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After a handful of deferrals, plans for proposed Staring Lane subdivision approved

2 years 6 months 6 days ago Monday, November 22 2021 Nov 22, 2021 November 22, 2021 9:51 PM November 22, 2021 in News
Source: WBRZ

BATON ROUGE - A long-sought subdivision along Staring Lane was given the green light earlier this month by the planning commission after months of outstanding drainage issues.

Silverside Cove, a 75-zero-lot line, 22-acre project along Staring Lane near Perkins Road, was approved during the Nov. 15 meeting of the planning commission. It will not require approval from the Metro Council.

According to planning commission documents for the November meeting, Silverside Cove, which sits entirely in the AE floodzone, had been deferred four times since July.

During the commission's September meeting, where a decision on the plans was delayed for the third time, the developer said there were unresolved issues with the Department of Public Works surrounding drainage.

"Part of our plan would be to widen the creek and increase the flood storage there," Mickey Robertson of MR Engineering & Surveying, LLC, told commissioners in September. "And DPW did not approve that, has not approved that to this point."

Those issues appeared to have been resolved ahead of a commission vote Nov. 15.

"The Department of Public Works and the subdivision office has recommended approval as presented tonight," Ryan Holcomb, the city's Planning Director, said during the meeting.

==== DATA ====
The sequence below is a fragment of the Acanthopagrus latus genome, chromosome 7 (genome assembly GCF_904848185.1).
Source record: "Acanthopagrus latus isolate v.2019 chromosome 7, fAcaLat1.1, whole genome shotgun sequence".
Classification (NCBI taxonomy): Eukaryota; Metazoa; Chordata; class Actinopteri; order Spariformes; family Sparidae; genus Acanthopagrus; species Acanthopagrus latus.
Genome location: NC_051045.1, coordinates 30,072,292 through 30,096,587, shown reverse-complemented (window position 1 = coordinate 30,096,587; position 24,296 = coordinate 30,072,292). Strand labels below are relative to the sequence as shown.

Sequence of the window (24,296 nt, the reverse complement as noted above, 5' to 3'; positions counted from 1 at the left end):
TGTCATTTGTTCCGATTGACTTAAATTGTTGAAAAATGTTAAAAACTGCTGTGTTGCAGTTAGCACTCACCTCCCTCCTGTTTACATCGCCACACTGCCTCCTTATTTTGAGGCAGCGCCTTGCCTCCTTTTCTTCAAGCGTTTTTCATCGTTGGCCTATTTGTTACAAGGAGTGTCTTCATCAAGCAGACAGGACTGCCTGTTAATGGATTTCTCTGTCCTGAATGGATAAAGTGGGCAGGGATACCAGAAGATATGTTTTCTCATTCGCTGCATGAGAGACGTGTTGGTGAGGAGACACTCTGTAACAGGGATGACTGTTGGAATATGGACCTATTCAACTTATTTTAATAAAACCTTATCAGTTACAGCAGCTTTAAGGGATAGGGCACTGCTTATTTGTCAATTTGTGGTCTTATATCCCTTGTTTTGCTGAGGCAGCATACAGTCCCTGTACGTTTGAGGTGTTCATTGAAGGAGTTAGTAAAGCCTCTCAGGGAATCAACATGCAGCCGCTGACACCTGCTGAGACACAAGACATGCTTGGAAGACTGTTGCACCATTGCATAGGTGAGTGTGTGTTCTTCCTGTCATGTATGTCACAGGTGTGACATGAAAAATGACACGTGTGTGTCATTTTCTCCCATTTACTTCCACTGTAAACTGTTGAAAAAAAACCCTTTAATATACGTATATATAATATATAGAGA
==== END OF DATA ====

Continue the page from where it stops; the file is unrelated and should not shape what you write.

Minutes before getting approval, Robertson explained the resolution reached with DPW.

"Previously, we were going to construct some improvements in the Dawson Creek right-of-way," Robertson said. "DPW has a long-range plan for the improvements that they want to make to Dawson Creek. So, we have placed our detention, our mitigation outside of that 300-foot right-of-way."

Robertson said the site's detention capabilities will also be beefed up to reduce the flow of water by 10%.

Holcomb said a revised drainage impact study for Silverside Cove will be required once construction plans are submitted.

That decision came two days before the zoning committee also shut down another of Robertson's projects, Maple Cove, a 60-lot residential proposal along Burbank Drive.

In addition to sitting entirely in the AE floodzone as well, Maple Cove would have been built on wetlands. The planning commission denied the project in September over flooding concerns. After continued opposition from nearby residents, the zoning committee deleted the item from the Nov. 17 agenda.

While a win for concerned homeowners, the project may not be dead forever.

"The neighbors need to understand the developer can go back to the drawing table and come back at a future date with a new application," councilman Rowdy Gaudet, who moved to delete the item, said during the Wednesday meeting.

Robertson did not respond to WBRZ's request for comment Monday.

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